Amazon Alexa and Google Assistant offer amazing capabilities, and it seemed almost obvious at first that they would win out as third parties rushed to develop skills and actions. Wasn’t this exactly analogous to the mobile app stores? And similar to mobile, where in the early days it hardly seemed obvious to me that things like gaming would be viable on such tiny, joystick-free devices, we just sort of assumed that the details around how people would discover and subsequently return to these voice apps would get worked out, if not in the first few months, certainly within a year or two. We also hand-waved away issues with the AI – these pesky problems with recognition would of course be optimized into oblivion within a year or two as Amazon brought on 10,000 or so AI specialists.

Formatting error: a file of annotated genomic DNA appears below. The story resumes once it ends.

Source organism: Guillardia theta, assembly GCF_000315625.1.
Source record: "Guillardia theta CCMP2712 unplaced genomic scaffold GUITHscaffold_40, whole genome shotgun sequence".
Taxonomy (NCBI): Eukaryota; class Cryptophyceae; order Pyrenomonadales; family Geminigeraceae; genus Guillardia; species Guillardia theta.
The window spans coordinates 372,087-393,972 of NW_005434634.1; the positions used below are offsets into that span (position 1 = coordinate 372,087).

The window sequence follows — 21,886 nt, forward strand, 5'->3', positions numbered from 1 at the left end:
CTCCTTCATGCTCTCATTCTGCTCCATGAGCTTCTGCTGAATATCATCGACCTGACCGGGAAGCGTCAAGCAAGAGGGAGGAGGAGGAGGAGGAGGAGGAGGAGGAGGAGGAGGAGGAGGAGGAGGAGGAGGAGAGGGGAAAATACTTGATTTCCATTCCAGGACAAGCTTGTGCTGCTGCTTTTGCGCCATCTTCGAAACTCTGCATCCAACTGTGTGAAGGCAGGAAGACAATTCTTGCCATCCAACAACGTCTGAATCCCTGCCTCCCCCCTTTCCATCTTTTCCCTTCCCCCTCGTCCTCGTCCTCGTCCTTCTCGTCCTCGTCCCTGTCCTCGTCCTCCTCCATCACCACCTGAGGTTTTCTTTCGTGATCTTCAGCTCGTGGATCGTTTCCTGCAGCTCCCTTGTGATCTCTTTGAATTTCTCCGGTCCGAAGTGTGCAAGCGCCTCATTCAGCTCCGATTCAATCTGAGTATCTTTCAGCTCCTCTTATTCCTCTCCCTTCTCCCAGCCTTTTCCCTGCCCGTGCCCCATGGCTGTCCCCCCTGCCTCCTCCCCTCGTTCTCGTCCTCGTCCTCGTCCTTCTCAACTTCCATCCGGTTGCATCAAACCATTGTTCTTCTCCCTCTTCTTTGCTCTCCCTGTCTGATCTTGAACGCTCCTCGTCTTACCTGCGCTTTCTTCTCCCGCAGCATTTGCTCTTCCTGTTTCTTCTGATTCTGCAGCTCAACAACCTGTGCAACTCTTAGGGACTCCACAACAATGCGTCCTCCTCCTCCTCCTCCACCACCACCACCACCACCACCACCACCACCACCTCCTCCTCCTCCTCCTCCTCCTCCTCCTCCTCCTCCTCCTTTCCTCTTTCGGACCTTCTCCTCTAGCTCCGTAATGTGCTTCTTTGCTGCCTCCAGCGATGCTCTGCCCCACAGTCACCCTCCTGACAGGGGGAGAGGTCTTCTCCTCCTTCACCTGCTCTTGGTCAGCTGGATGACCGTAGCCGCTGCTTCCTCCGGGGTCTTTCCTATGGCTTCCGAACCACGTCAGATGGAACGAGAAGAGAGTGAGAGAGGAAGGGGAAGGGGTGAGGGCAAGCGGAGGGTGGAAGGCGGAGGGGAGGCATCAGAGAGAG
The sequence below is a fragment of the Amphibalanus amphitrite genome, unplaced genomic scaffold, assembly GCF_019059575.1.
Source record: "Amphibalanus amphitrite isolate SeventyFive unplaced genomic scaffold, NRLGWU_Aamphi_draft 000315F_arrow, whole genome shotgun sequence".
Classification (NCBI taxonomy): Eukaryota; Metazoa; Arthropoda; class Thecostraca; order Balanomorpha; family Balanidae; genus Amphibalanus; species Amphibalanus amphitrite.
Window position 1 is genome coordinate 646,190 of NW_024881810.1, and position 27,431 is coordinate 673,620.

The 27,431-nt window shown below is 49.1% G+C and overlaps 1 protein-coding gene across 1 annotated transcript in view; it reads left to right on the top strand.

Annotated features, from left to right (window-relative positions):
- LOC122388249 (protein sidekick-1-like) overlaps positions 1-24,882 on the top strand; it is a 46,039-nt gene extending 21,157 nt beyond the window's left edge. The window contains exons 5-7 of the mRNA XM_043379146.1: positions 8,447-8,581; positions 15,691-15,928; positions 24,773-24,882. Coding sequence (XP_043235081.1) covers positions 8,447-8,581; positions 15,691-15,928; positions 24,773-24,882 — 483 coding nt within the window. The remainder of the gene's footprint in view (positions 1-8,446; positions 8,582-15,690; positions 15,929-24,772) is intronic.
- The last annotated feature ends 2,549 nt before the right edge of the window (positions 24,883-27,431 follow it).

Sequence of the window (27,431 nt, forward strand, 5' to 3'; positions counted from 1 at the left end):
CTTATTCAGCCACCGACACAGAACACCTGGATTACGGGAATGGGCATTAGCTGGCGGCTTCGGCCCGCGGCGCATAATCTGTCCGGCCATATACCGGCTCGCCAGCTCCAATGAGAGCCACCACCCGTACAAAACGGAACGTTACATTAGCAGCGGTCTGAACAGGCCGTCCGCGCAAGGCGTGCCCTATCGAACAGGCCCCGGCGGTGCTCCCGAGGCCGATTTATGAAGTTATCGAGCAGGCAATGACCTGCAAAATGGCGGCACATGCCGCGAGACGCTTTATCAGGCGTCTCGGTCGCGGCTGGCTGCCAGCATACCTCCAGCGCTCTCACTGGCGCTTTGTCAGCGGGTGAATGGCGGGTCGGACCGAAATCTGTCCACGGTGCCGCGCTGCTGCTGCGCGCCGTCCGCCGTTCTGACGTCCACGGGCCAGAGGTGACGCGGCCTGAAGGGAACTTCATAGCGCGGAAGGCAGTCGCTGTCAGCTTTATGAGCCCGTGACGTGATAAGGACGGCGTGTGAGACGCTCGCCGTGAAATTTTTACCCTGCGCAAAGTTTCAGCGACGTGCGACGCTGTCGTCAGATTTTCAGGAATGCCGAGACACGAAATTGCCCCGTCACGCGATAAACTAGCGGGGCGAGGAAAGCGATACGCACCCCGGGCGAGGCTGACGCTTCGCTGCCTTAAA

But for those of us that are regular users of Alexa, there has not been a significant, tangible improvement in the user experience. If anything, it almost seems to have taken a step back from both a developer’s and user’s perspective. Why is this? Well, part of it is because perhaps the challenges with AI are more intractable than we thought. But I believe the answer is simpler than that, and can be summed up in a single word: privacy.
2018 and 2019 were years marked by a slew of embarrassing headlines for Alexa and Google. A wave of “researchers” exposed a variety of potential faults in the system:
- March 27th, 2018: Amazon has a fix for Alexa’s creepy laughs
- April 25th, 2018: Amazon’s Alexa Hacked To Surreptitiously Record Everything It Hears
- May 25th, 2018: Is Alexa Listening? Amazon Echo Sent Out Recording of Couple’s Conversation
- April 11th, 2019: Thousands of Amazon Workers Listen to Alexa Conversations